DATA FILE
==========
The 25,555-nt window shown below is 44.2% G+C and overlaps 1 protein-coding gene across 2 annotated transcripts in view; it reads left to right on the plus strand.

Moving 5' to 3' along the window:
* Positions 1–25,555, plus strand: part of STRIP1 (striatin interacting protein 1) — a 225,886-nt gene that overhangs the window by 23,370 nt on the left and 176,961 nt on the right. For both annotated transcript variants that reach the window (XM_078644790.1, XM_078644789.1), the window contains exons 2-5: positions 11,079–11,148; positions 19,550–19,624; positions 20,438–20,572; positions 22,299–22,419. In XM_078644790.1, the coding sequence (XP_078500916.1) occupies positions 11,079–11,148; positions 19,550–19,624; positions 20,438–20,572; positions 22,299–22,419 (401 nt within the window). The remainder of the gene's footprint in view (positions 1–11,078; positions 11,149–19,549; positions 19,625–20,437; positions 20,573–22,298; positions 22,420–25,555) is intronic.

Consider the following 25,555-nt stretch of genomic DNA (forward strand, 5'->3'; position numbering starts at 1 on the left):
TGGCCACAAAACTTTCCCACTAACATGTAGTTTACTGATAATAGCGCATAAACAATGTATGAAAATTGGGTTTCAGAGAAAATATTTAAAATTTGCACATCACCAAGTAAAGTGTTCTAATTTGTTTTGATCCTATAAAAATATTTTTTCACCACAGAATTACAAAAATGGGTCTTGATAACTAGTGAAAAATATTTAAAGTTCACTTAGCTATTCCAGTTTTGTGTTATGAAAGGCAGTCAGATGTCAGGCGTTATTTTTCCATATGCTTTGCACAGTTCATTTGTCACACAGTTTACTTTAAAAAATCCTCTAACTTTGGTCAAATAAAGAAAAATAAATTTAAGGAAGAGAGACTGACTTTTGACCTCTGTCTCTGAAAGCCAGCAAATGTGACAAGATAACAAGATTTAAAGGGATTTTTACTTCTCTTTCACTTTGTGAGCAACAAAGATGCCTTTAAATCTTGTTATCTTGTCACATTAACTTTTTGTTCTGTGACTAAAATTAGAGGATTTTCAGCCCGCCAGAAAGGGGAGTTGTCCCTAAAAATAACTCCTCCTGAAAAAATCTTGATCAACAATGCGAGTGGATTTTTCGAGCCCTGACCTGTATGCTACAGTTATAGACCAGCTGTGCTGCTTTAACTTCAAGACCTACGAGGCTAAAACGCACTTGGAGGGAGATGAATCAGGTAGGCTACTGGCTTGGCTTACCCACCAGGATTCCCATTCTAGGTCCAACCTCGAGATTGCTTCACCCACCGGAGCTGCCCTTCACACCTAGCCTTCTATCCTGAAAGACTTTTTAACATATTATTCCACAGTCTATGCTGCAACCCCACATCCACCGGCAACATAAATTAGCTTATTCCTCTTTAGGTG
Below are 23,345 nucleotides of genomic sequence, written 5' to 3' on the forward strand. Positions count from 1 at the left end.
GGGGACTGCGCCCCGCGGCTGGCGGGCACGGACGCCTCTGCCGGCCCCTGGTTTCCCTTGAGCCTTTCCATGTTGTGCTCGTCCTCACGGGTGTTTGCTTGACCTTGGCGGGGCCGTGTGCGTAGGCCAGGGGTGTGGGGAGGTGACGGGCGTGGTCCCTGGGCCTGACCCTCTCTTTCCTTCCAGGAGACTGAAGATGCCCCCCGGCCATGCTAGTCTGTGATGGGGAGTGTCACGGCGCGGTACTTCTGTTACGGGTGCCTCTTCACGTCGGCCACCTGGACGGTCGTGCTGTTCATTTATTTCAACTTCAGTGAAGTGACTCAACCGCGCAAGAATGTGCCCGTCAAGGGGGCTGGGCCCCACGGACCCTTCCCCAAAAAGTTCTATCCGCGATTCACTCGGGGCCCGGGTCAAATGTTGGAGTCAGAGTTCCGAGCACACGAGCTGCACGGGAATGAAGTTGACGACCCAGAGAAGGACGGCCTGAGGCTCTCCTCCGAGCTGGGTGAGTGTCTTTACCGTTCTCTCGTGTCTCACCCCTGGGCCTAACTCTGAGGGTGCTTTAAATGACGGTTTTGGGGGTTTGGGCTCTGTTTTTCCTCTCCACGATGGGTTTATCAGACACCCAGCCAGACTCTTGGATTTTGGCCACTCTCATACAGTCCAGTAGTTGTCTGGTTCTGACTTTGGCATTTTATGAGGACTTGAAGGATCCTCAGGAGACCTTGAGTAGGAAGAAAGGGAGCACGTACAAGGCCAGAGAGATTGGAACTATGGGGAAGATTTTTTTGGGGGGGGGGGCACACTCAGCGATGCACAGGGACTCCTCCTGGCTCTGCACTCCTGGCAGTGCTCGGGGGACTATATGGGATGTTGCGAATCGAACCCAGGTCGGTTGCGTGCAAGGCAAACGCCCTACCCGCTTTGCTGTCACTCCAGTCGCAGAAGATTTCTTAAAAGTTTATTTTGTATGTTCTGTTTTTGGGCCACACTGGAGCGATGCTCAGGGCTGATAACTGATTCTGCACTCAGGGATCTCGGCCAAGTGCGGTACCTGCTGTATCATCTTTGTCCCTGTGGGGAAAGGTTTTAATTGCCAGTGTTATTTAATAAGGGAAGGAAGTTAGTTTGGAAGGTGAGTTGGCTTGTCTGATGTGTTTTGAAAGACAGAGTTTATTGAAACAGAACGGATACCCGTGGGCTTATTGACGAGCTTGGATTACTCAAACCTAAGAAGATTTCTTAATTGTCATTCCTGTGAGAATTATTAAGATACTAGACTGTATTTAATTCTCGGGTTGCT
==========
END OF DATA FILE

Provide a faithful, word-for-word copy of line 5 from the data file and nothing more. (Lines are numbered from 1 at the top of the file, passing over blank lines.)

TGGCCACAAAACTTTCCCACTAACATGTAGTTTACTGATAATAGCGCATAAACAATGTATGAAAATTGGGTTTCAGAGAAAATATTTAAAATTTGCACATCACCAAGTAAAGTGTTCTAATTTGTTTTGATCCTATAAAAATATTTTTTCACCACAGAATTACAAAAATGGGTCTTGATAACTAGTGAAAAATATTTAAAGTTCACTTAGCTATTCCAGTTTTGTGTTATGAAAGGCAGTCAGATGTCAGGCGTTATTTTTCCATATGCTTTGCACAGTTCATTTGTCACACAGTTTACTTTAAAAAATCCTCTAACTTTGGTCAAATAAAGAAAAATAAATTTAAGGAAGAGAGACTGACTTTTGACCTCTGTCTCTGAAAGCCAGCAAATGTGACAAGATAACAAGATTTAAAGGGATTTTTACTTCTCTTTCACTTTGTGAGCAACAAAGATGCCTTTAAATCTTGTTATCTTGTCACATTAACTTTTTGTTCTGTGACTAAAATTAGAGGATTTTCAGCCCGCCAGAAAGGGGAGTTGTCCCTAAAAATAACTCCTCCTGAAAAAATCTTGATCAACAATGCGAGTGGATTTTTCGAGCCCTGACCTGTATGCTACAGTTATAGACCAGCTGTGCTGCTTTAACTTCAAGACCTACGAGGCTAAAACGCACTTGGAGGGAGATGAATCAGGTAGGCTACTGGCTTGGCTTACCCACCAGGATTCCCATTCTAGGTCCAACCTCGAGATTGCTTCACCCACCGGAGCTGCCCTTCACACCTAGCCTTCTATCCTGAAAGACTTTTTAACATATTATTCCACAGTCTATGCTGCAACCCCACATCCACCGGCAACATAAATTAGCTTATTCCTCTTTAGGTG